We also give our dogs a sturdy toy, usually a [amazon_textlink asin=’B01N20M84X’ text=’Kong Cozie’ template=’ProductLink’ store=’fosterpack-20′ marketplace=’US’ link_id=’8c409922-148c-11e7-8a8a-f9704057b999′] stuffed animal, or a [amazon_textlink asin=’B000GQ80TQ’ text=’Nylabone Dura Chew’ template=’ProductLink’ store=’fosterpack-20′ marketplace=’US’ link_id=’d4c24e44-148c-11e7-9fe1-4fc5817adcb5′], we’ve found that they hold up best to even our toughest chewers. Make sure the toy is in good condition, and this should be a toy he gets only in his crate. The new toys we buy become the crate toys, and we take the old crate toys to the toy box as they start to show signs of wear. A stuffed [amazon_textlink asin=’B000S6O49O’ text=’Kong’ template=’ProductLink’ store=’fosterpack-20′ marketplace=’US’ link_id=’f994e10d-148c-11e7-9720-b5023d3e49d0′] is a great toy to start with, filled right, they can keep a dog busy for a long time.
Try placing an article of your clothing, that’s been worn for a while, in his crate with him. Your smell on the clothing will comfort your dog.
Try leaving the television or radio on.
Be patient and keep working on it – Eventually you should be able to stop your dog from crying in his crate
If your dog knows a “quiet” command, (ours in “Enough” said in a firm voice) give him the quiet command, and walk away.
Try crating your dog while you’re home at times. You want to teach him that being in the crate doesn’t always mean that he’s going to be alone. With multiple dogs, put their crates next to each other, or opposite of each other, so that they can see and/or hear each other to know they’re not alone.
If he starts crying, even when he can see you, talk calmly to him. When he settles down, reward him with praise and a treat. If hearing your voice doesn’t calm him, or gets him more wound up, try ignoring him for a while. Again, never release him from the crate while he’s crying. Or you’ll never get your dog to stop your dog from crying in his crate.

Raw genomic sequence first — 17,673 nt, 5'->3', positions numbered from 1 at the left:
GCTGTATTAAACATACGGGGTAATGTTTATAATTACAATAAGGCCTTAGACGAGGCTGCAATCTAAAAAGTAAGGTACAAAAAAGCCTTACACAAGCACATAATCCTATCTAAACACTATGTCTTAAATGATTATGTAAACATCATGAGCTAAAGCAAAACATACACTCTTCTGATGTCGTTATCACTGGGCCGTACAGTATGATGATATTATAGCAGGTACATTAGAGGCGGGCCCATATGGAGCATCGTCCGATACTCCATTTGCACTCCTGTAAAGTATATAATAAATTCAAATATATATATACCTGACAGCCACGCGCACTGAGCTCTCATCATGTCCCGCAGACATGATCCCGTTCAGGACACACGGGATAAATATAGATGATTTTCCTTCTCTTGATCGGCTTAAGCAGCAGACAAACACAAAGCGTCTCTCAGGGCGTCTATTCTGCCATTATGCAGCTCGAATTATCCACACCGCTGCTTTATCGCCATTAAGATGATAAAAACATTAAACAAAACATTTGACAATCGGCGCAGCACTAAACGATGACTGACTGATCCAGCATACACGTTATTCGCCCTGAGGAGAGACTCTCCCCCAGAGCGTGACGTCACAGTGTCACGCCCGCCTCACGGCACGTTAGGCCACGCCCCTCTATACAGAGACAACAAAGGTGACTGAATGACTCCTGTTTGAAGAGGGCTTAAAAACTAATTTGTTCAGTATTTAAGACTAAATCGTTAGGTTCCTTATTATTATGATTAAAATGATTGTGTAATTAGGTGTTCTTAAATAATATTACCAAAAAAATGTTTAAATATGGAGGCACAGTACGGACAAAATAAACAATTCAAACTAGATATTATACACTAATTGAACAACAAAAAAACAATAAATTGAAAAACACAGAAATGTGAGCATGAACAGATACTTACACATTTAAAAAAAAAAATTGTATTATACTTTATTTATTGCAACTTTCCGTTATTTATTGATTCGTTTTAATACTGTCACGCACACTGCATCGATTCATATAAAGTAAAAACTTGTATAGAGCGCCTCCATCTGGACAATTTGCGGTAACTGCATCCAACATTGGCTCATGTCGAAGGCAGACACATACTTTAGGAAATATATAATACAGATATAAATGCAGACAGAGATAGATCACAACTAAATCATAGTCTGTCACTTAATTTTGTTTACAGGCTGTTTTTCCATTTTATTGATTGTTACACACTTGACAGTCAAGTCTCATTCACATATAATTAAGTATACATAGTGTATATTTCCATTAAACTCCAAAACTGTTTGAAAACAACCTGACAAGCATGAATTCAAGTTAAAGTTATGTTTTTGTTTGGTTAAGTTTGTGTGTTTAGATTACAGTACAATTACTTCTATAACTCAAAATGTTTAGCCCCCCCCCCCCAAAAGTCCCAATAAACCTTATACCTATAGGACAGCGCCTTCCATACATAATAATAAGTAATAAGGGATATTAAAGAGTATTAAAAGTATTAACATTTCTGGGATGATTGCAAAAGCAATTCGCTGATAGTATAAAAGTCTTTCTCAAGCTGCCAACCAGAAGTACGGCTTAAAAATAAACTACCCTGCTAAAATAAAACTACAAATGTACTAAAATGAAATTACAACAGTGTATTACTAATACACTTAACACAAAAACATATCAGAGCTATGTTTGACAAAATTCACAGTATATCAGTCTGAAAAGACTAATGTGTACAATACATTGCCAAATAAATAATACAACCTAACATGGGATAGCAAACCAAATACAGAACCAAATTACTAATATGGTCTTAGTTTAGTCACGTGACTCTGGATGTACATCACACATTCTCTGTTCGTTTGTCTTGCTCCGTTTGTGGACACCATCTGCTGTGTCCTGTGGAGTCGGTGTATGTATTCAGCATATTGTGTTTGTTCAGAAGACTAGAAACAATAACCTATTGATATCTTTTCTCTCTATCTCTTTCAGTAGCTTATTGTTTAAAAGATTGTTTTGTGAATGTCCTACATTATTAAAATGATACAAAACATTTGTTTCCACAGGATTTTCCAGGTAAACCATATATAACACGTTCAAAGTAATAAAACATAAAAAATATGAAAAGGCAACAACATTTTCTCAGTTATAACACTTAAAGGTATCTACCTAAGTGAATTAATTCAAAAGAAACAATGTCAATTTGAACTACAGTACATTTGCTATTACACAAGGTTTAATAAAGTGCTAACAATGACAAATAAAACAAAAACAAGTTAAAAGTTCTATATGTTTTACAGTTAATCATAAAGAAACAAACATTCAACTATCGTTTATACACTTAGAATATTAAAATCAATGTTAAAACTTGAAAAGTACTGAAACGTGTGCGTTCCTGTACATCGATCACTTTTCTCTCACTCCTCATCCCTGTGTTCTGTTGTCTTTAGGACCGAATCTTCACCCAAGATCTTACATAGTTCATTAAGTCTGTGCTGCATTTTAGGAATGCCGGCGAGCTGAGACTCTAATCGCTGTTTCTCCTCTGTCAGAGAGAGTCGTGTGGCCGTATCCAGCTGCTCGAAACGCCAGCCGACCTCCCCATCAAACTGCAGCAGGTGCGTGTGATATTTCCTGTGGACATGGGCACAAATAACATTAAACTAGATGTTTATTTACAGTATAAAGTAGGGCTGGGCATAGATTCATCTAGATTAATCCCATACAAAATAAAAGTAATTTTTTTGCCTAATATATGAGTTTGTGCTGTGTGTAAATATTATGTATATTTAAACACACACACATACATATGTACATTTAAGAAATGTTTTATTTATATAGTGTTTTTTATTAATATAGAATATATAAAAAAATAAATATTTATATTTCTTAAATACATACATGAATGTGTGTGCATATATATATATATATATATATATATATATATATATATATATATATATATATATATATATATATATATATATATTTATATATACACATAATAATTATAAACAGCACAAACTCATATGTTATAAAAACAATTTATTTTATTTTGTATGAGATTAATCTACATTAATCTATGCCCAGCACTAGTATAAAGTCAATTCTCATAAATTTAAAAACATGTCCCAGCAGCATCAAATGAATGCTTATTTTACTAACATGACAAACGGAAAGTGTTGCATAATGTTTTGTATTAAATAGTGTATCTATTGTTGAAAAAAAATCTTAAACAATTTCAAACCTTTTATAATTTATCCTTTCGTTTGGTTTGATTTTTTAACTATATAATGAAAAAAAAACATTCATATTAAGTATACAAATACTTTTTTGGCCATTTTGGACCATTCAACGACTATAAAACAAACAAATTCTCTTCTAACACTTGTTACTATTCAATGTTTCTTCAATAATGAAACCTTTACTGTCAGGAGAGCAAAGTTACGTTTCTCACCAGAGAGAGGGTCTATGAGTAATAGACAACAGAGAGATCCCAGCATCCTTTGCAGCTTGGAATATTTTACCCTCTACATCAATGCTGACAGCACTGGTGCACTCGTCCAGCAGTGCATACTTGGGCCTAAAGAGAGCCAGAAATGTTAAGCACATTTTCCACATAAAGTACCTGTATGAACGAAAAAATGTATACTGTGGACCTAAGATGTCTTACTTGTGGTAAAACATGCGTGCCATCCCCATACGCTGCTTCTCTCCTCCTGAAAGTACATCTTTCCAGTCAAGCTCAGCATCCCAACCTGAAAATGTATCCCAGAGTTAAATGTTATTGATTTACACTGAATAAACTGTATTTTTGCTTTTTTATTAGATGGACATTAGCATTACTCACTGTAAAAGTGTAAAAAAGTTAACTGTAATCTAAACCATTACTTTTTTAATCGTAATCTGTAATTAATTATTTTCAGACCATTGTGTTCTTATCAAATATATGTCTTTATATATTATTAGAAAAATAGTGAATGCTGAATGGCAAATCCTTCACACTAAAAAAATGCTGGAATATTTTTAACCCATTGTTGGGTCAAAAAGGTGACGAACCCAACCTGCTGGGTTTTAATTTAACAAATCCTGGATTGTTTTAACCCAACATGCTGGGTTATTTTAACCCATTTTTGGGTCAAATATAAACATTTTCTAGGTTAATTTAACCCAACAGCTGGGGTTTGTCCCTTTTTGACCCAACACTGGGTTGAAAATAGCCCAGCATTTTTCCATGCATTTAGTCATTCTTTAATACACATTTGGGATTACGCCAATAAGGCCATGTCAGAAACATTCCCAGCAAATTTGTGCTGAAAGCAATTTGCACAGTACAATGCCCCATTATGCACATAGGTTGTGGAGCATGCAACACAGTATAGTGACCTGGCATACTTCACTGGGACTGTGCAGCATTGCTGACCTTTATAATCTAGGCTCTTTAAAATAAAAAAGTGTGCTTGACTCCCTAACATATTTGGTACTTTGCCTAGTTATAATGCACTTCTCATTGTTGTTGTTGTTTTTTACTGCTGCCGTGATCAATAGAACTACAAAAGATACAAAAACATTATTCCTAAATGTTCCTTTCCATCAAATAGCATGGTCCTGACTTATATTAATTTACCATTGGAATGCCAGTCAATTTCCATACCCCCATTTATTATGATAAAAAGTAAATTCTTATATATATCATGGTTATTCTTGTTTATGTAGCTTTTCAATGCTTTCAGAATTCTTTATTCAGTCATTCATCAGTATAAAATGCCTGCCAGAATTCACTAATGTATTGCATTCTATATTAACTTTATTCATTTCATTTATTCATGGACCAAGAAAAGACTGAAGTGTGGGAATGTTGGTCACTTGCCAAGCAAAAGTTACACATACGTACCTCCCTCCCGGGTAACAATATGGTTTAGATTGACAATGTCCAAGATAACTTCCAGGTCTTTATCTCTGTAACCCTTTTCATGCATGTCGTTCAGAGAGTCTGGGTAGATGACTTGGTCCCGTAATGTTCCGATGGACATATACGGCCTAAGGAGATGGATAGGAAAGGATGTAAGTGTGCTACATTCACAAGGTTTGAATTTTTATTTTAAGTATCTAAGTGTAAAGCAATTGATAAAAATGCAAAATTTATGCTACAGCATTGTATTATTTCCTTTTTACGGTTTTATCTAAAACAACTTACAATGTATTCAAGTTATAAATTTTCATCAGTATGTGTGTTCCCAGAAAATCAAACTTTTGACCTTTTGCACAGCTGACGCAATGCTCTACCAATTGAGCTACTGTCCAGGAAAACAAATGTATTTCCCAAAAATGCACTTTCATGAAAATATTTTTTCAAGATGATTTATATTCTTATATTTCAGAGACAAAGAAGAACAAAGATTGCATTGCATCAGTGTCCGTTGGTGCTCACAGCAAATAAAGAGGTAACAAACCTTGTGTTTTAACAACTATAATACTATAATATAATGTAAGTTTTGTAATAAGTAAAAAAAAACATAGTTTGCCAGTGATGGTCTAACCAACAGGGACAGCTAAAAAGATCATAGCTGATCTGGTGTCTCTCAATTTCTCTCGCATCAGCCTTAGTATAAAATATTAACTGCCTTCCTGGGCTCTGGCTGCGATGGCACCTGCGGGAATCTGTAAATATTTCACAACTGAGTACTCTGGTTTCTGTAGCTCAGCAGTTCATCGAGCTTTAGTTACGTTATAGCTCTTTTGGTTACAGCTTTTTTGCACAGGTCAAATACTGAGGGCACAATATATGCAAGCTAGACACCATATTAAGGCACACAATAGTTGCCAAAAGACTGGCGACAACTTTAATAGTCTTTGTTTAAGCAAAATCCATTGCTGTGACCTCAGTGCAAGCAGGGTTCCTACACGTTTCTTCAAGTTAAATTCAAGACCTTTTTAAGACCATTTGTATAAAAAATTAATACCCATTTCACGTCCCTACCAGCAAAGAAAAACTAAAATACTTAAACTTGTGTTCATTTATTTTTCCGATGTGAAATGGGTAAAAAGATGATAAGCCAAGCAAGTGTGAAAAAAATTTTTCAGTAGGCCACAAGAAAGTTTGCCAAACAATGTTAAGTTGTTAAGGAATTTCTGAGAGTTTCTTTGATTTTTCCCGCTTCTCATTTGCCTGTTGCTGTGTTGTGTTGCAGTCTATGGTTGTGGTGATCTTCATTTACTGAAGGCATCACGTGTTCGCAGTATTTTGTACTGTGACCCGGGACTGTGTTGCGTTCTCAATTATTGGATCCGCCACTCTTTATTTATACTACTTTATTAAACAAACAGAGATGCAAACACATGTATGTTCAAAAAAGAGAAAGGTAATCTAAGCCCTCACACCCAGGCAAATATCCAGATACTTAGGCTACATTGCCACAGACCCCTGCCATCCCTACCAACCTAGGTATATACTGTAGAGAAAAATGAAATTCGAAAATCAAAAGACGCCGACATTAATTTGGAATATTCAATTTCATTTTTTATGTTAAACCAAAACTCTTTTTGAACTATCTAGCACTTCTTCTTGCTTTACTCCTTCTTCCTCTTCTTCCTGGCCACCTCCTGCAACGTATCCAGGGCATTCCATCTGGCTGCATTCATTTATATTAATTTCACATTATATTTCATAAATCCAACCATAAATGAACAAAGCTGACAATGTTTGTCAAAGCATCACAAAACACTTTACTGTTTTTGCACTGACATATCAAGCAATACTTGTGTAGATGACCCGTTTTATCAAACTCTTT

Change the crate, to try and get it more to his liking. If your dog crate is a [amazon_textlink asin=’B015X8ZMMY’ text=’metal wire crate’ template=’ProductLink’ store=’fosterpack-20′ marketplace=’US’ link_id=’193160d0-148d-11e7-ac58-4940ef29d985′], try covering all but the front. If you’re using a plastic crate, try switching to a metal/wire crate so he can see more. Our young JRTs love to look out the windows, so we have their crates under a window, so they can see out.
If your dog gets over anxious in the crate, try having him wear a [amazon_textlink asin=’B0028QK6EY’ text=’Thunder-shirt’ template=’ProductLink’ store=’fosterpack-20′ marketplace=’US’ link_id=’34f97fb3-148d-11e7-9c15-6de8cce4b94d’] in the crate.
The exceptions to crate training
There are some dogs, who will panic when put in a crate. They’re characterized by drooling, shaking, trying desperately to try to escape, to the point that they hurt themselves and keep trying. If this happens, or if he actually manages to escape the crate, discontinue use of the crate. Instead try gating him into a small, dog proof room, with a comfy bed and a safe toy. Or if he’s a small dog, an [amazon_textlink asin=’B00MU2F1BY’ text=’exercise pen’ template=’ProductLink’ store=’fosterpack-20′ marketplace=’US’ link_id=’bf879efd-148d-11e7-812e-77f5f921b475′] would work. It is rare, but possible for a dog to be claustrophobic, and your’s may be one of them.